The RAISE Act: An Explainer

On the Trump-backed proposal to overhaul our immigration policy

Berny Belvedere
Aug 7, 2017 · 8 min read

The RAISE Act, which stands for Reforming American Immigration for Strong Employment, is a bill introduced earlier this year by Sens. Tom Cotton (R-AR) and David Perdue (R-GA) and publicly backed last week by President Donald Trump.

Though it stands little chance of passing anytime soon, some supporters are seeing it as a “great start” and as a “terrific opening bid,” in the words of National Review’s Robert VerBruggen.

So what’s in the bill?

Think of immigration reform as a category of policy proposal that seeks to alter either immigration levels or immigrant types, or both. The RAISE Act worries less about levels and more about types.

To be sure, the RAISE Act would alter immigration levels: it would definitely reduce legal immigration, probably increase illegal immigration, and almost certainly reduce overall immigration.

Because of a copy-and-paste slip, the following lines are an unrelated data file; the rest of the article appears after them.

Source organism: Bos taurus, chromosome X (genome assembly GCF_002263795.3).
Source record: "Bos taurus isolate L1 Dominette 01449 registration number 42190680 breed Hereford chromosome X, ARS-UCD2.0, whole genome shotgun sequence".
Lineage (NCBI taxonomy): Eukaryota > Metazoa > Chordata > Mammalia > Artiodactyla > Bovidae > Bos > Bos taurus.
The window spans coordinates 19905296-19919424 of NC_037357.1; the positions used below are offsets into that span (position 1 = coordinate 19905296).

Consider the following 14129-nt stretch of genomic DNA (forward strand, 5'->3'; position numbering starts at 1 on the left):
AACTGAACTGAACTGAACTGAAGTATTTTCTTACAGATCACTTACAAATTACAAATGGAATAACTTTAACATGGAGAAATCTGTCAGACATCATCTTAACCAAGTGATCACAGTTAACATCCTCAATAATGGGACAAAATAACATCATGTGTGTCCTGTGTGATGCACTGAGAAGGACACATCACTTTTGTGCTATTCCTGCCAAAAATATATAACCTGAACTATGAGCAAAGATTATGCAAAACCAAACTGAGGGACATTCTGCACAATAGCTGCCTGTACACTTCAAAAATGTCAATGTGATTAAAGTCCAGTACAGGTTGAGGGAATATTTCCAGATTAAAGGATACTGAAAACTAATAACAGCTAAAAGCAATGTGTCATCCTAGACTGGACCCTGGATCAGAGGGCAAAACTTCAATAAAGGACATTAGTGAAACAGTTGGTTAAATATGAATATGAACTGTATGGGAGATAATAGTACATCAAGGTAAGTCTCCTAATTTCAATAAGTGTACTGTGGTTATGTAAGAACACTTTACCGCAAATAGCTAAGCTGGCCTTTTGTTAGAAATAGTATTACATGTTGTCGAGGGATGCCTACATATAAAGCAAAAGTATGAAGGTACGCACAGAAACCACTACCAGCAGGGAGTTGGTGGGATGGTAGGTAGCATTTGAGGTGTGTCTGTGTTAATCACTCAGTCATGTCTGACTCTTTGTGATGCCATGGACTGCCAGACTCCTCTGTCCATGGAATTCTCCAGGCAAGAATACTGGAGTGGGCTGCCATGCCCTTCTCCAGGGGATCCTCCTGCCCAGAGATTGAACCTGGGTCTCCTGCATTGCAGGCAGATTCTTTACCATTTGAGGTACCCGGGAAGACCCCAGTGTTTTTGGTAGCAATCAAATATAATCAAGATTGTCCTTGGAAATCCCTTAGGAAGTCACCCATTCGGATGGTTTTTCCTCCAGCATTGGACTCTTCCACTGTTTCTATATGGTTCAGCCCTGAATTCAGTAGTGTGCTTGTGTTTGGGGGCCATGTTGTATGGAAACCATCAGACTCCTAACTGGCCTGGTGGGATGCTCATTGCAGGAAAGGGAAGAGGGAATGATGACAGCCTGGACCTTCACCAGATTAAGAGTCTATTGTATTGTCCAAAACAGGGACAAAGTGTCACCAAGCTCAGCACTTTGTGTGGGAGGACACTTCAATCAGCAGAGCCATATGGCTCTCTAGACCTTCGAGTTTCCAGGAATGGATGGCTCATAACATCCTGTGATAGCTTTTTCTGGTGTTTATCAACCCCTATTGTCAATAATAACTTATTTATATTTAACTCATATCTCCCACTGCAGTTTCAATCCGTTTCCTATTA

According to the Department of Homeland Security’s “2015 Yearbook of Immigration Statistics” (we don’t have the 2016 version yet), the U.S. added 1,051,031 legal immigrants in 2015. The RAISE Act, according to a data summary provided by Cotton, would reduce that number by 41 percent within the first year of implementation and by 50 percent in year 10.

The reason why I said this bill worries less about immigration levels than it does about immigrant types is because of the way it achieves this reduction. A legislator could ensure a drop in overall immigration by leaving our system intact yet calling for fewer immigrants under each classification. This would leave the immigration priorities and emphases as they are, yet secure the reduction by simply admitting fewer immigrants of each type.

That’s not the approach of the RAISE Act.